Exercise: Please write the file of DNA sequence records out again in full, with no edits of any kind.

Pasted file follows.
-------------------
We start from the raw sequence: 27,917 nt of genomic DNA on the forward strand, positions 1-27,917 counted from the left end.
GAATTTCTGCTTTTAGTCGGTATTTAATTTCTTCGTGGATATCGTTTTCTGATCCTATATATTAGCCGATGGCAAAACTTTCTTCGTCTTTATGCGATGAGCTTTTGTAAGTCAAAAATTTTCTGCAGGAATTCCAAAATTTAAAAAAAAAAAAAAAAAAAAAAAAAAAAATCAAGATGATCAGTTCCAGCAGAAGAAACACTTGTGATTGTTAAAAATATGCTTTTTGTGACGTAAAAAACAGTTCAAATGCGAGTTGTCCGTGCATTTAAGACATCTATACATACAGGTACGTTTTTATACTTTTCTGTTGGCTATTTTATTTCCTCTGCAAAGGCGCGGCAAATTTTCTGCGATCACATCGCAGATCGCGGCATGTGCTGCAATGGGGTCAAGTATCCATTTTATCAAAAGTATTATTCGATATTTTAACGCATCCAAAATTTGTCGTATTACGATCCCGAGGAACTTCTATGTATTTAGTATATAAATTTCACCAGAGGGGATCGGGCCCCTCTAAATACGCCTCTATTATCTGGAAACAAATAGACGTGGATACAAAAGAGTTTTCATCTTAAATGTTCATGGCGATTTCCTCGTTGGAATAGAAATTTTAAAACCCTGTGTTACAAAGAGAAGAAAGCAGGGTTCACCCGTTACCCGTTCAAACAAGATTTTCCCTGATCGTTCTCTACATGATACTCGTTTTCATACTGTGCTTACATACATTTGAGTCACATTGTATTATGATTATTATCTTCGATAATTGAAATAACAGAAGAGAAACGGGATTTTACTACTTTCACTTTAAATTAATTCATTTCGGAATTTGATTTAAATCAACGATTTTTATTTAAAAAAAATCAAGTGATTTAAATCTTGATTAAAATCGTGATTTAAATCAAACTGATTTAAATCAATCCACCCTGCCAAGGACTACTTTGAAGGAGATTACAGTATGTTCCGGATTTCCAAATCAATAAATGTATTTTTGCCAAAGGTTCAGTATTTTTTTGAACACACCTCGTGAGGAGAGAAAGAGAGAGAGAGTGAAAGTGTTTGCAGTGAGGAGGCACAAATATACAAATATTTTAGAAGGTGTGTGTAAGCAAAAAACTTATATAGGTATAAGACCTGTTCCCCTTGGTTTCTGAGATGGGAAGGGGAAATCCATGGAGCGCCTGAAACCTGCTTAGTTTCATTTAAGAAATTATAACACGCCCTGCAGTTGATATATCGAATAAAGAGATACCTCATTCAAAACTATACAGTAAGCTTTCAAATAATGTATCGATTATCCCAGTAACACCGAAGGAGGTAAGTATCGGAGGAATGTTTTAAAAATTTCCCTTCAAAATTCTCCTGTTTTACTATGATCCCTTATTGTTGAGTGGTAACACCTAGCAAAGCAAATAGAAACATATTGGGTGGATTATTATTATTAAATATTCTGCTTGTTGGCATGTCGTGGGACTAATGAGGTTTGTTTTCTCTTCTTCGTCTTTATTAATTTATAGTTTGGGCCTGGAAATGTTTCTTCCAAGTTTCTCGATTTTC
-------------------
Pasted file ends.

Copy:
We start from the raw sequence: 27,917 nt of genomic DNA on the forward strand, positions 1-27,917 counted from the left end.
GAATTTCTGCTTTTAGTCGGTATTTAATTTCTTCGTGGATATCGTTTTCTGATCCTATATATTAGCCGATGGCAAAACTTTCTTCGTCTTTATGCGATGAGCTTTTGTAAGTCAAAAATTTTCTGCAGGAATTCCAAAATTTAAAAAAAAAAAAAAAAAAAAAAAAAAAAATCAAGATGATCAGTTCCAGCAGAAGAAACACTTGTGATTGTTAAAAATATGCTTTTTGTGACGTAAAAAACAGTTCAAATGCGAGTTGTCCGTGCATTTAAGACATCTATACATACAGGTACGTTTTTATACTTTTCTGTTGGCTATTTTATTTCCTCTGCAAAGGCGCGGCAAATTTTCTGCGATCACATCGCAGATCGCGGCATGTGCTGCAATGGGGTCAAGTATCCATTTTATCAAAAGTATTATTCGATATTTTAACGCATCCAAAATTTGTCGTATTACGATCCCGAGGAACTTCTATGTATTTAGTATATAAATTTCACCAGAGGGGATCGGGCCCCTCTAAATACGCCTCTATTATCTGGAAACAAATAGACGTGGATACAAAAGAGTTTTCATCTTAAATGTTCATGGCGATTTCCTCGTTGGAATAGAAATTTTAAAACCCTGTGTTACAAAGAGAAGAAAGCAGGGTTCACCCGTTACCCGTTCAAACAAGATTTTCCCTGATCGTTCTCTACATGATACTCGTTTTCATACTGTGCTTACATACATTTGAGTCACATTGTATTATGATTATTATCTTCGATAATTGAAATAACAGAAGAGAAACGGGATTTTACTACTTTCACTTTAAATTAATTCATTTCGGAATTTGATTTAAATCAACGATTTTTATTTAAAAAAAATCAAGTGATTTAAATCTTGATTAAAATCGTGATTTAAATCAAACTGATTTAAATCAATCCACCCTGCCAAGGACTACTTTGAAGGAGATTACAGTATGTTCCGGATTTCCAAATCAATAAATGTATTTTTGCCAAAGGTTCAGTATTTTTTTGAACACACCTCGTGAGGAGAGAAAGAGAGAGAGAGTGAAAGTGTTTGCAGTGAGGAGGCACAAATATACAAATATTTTAGAAGGTGTGTGTAAGCAAAAAACTTATATAGGTATAAGACCTGTTCCCCTTGGTTTCTGAGATGGGAAGGGGAAATCCATGGAGCGCCTGAAACCTGCTTAGTTTCATTTAAGAAATTATAACACGCCCTGCAGTTGATATATCGAATAAAGAGATACCTCATTCAAAACTATACAGTAAGCTTTCAAATAATGTATCGATTATCCCAGTAACACCGAAGGAGGTAAGTATCGGAGGAATGTTTTAAAAATTTCCCTTCAAAATTCTCCTGTTTTACTATGATCCCTTATTGTTGAGTGGTAACACCTAGCAAAGCAAATAGAAACATATTGGGTGGATTATTATTATTAAATATTCTGCTTGTTGGCATGTCGTGGGACTAATGAGGTTTGTTTTCTCTTCTTCGTCTTTATTAATTTATAGTTTGGGCCTGGAAATGTTTCTTCCAAGTTTCTCGATTTTC